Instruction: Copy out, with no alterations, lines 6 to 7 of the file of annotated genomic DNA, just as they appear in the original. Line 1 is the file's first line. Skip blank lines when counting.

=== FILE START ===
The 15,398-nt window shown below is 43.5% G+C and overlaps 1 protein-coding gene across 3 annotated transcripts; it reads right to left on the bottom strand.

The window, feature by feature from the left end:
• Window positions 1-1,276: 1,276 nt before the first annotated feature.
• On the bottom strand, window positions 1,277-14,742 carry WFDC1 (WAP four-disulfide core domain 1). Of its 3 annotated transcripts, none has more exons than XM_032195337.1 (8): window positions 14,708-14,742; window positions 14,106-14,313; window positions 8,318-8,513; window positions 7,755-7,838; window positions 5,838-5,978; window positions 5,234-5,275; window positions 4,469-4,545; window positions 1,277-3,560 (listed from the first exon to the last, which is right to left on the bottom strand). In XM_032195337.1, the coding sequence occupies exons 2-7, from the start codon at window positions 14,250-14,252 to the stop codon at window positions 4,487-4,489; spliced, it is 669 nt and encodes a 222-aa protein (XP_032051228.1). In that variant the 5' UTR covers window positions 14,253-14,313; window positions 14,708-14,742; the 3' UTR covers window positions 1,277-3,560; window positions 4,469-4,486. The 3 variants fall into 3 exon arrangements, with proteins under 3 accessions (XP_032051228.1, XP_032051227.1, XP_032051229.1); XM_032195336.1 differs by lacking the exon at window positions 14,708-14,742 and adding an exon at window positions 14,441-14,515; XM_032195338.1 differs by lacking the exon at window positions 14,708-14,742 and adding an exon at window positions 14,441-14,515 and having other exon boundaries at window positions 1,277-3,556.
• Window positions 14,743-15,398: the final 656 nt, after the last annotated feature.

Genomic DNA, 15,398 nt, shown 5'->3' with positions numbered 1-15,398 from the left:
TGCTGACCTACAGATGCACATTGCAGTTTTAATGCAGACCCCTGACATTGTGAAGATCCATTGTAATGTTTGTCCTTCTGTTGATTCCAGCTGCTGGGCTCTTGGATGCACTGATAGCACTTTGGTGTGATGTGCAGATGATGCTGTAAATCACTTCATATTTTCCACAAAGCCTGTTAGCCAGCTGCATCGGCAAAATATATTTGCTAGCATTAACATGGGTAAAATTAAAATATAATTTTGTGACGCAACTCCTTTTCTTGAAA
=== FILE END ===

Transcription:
Genomic DNA, 15,398 nt, shown 5'->3' with positions numbered 1-15,398 from the left:
TGCTGACCTACAGATGCACATTGCAGTTTTAATGCAGACCCCTGACATTGTGAAGATCCATTGTAATGTTTGTCCTTCTGTTGATTCCAGCTGCTGGGCTCTTGGATGCACTGATAGCACTTTGGTGTGATGTGCAGATGATGCTGTAAATCACTTCATATTTTCCACAAAGCCTGTTAGCCAGCTGCATCGGCAAAATATATTTGCTAGCATTAACATGGGTAAAATTAAAATATAATTTTGTGACGCAACTCCTTTTCTTGAAA